On our recent family trip to Nepal I was initially concerned about how my kids would get on. Usually they lead quite separate lives. Our daughter, Lily is 10 and is into dancing, friends, shopping and watching Dance Moms. Our son Jesse is 15 and likes surfing, spending hours on his Macbook, watching Mature-rated movies and constructing things in our back shed. They don’t fight but they also don’t do a lot together.
For a lot of the trip there was no internet available, certainly no television and many hours to fill once we had finished trekking for the day. As the trip progressed though, they started to play cards. They were taught and learnt new games from the Nepalese porters and spent countless hours learning card tricks and making card towers. Together.
My daughter also started to notice and ask about the games the Nepalese children were playing. What’s the game where they’re throwing rocks in the air? Jacks! As a child I spent many afternoons playing with plastic knucklebones – perfecting my throws and just whiling away the time until I could get to school and compete. We collected up some suitable rocks and we were off.
Similarly marbles are popular in Nepal. Again, she had never seen kids playing marbles and we watched excited and rowdy groups of boys knocking over their marbles, shouting at each other over some disputes and crowing with delight when they won some marbles from their opponents. Sometimes they didn’t have marbles and they just used small rocks.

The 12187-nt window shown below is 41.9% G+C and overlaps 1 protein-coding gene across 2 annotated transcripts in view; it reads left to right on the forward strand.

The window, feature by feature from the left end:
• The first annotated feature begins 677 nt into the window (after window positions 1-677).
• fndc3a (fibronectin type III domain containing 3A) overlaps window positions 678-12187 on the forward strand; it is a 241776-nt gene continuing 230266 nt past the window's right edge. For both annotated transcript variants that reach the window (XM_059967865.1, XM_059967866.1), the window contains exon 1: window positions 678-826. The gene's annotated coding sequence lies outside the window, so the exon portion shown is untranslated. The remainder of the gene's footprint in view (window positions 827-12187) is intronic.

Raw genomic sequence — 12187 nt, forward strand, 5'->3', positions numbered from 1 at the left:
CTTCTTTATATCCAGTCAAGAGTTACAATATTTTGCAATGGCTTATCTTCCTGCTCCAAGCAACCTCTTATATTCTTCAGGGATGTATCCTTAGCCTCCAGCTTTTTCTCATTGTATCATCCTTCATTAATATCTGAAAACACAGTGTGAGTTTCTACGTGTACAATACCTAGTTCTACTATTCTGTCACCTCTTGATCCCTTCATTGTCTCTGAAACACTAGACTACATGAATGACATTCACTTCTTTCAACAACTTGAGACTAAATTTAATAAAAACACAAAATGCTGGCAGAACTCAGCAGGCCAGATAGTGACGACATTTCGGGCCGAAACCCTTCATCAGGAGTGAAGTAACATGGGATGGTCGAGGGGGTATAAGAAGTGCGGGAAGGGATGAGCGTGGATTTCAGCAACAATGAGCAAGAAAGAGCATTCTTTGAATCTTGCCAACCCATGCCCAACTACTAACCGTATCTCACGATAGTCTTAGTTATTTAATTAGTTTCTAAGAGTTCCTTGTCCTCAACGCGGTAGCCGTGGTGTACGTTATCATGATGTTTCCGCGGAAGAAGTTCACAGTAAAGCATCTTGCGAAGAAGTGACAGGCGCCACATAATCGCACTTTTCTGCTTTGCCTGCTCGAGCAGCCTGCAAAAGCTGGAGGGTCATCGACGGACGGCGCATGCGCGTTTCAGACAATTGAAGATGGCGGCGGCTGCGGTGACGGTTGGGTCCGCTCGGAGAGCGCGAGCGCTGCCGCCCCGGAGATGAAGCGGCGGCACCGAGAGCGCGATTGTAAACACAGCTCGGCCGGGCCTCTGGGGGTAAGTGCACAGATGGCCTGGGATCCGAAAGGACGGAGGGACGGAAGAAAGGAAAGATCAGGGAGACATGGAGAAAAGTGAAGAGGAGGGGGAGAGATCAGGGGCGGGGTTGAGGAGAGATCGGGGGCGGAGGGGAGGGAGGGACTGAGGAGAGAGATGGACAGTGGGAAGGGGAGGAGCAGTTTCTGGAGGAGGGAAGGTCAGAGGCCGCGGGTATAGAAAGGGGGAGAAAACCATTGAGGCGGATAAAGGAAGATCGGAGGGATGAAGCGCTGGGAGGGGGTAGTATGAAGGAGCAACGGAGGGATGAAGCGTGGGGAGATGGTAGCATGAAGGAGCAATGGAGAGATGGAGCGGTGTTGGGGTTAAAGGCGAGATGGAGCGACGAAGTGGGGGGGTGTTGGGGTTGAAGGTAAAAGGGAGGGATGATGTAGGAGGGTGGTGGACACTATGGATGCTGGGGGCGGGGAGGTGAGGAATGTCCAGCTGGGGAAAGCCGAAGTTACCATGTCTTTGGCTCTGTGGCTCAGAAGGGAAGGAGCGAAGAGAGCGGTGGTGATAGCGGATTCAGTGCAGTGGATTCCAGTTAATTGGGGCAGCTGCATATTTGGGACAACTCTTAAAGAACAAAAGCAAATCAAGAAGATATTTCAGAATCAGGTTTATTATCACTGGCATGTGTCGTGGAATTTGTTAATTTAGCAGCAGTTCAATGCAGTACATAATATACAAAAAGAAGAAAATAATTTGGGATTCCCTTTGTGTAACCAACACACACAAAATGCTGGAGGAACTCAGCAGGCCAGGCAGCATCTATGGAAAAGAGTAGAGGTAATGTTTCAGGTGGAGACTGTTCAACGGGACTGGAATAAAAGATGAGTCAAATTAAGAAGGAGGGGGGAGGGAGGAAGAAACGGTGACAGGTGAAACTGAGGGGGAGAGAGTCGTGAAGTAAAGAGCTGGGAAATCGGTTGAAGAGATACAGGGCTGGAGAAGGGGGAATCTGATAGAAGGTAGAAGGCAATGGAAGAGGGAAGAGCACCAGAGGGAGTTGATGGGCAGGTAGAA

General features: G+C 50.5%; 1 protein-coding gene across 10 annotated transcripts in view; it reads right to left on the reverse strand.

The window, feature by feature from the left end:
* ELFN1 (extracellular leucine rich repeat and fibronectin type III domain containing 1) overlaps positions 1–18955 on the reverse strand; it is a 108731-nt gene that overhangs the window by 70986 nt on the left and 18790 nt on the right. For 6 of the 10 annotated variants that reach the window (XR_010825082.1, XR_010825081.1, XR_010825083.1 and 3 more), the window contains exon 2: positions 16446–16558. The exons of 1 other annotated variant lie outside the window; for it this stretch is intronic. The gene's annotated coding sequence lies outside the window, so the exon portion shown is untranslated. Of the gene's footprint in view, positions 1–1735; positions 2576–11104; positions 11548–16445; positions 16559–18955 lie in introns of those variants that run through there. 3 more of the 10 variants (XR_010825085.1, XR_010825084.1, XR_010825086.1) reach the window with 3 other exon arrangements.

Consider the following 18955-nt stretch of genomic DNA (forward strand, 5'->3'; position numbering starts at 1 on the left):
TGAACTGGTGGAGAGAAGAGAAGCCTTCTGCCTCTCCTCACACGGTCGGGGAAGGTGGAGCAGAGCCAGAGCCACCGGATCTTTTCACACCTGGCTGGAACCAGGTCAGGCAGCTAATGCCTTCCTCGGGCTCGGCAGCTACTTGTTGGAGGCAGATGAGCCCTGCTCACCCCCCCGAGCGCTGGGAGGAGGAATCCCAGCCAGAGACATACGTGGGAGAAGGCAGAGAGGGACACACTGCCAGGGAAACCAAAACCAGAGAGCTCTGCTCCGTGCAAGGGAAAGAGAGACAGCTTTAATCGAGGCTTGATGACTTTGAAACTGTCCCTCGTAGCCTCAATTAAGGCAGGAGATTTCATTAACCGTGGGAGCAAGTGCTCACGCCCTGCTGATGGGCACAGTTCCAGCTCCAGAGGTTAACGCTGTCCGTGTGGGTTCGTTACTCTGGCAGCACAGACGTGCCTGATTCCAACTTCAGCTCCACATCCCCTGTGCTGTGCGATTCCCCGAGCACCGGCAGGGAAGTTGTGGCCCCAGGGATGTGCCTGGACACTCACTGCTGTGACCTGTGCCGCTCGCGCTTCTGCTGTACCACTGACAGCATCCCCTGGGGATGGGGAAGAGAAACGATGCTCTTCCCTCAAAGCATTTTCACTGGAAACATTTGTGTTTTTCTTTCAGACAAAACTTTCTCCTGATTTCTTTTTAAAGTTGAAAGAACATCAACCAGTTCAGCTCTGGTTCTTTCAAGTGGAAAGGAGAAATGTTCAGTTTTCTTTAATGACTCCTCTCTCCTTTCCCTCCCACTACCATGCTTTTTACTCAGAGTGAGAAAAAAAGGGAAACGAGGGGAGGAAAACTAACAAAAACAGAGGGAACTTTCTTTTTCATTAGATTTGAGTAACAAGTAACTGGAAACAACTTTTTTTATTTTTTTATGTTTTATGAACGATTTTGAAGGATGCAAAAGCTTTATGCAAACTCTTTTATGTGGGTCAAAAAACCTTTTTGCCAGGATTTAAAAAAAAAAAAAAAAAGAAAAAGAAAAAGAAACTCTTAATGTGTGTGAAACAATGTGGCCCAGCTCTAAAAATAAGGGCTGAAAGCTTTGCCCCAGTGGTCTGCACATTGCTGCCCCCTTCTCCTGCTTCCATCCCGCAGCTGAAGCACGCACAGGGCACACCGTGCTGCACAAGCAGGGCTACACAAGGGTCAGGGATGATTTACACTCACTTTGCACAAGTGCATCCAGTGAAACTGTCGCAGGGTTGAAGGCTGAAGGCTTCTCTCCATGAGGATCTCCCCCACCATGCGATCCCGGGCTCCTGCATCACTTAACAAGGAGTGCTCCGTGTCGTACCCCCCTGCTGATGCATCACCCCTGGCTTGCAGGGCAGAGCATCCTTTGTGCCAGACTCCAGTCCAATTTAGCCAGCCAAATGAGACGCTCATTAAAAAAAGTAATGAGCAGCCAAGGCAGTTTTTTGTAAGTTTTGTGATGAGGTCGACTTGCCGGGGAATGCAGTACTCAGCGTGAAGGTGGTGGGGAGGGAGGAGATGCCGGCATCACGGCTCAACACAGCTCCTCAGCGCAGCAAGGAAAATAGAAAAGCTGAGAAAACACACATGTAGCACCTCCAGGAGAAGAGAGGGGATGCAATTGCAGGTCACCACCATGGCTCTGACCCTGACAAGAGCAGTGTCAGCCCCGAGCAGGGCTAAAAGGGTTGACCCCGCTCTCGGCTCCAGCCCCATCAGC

Popular with the girls was hopscotch, which we had played at home on the footpath. We also saw a game of elastics – using old string, and of course the wheel and the stick game that seems to be played in developing countries all over the world.
In Bandipur, there was a village square which was blocked off from traffic. When school finished we saw children running home to change from their immaculate school uniforms into play clothes to quickly join the others to play. This went on until after dark. All night we could hear a cacophony of children’s shrieks of laughter – all playing in groups, and as far as I could tell, completely unsupervised.
In another of our conversations Lily mentioned to me that they aren’t allowed to do cartwheels at school anymore. Too dangerous. What? Watching the Nepalese kids play with such zest and enthusiasm brought me to the realisation of how much children’s play here in Australia has changed over the space of just one generation. Activities are scheduled and there is very little time left for just playing and whiling away the hours. Of course most Nepalese children don’t have the opportunity to participate in these “enriching” activities and that’s also an issue, but I do think we need to somehow give our children the opportunity to re-learn the valuable and important art of play.
Also published in: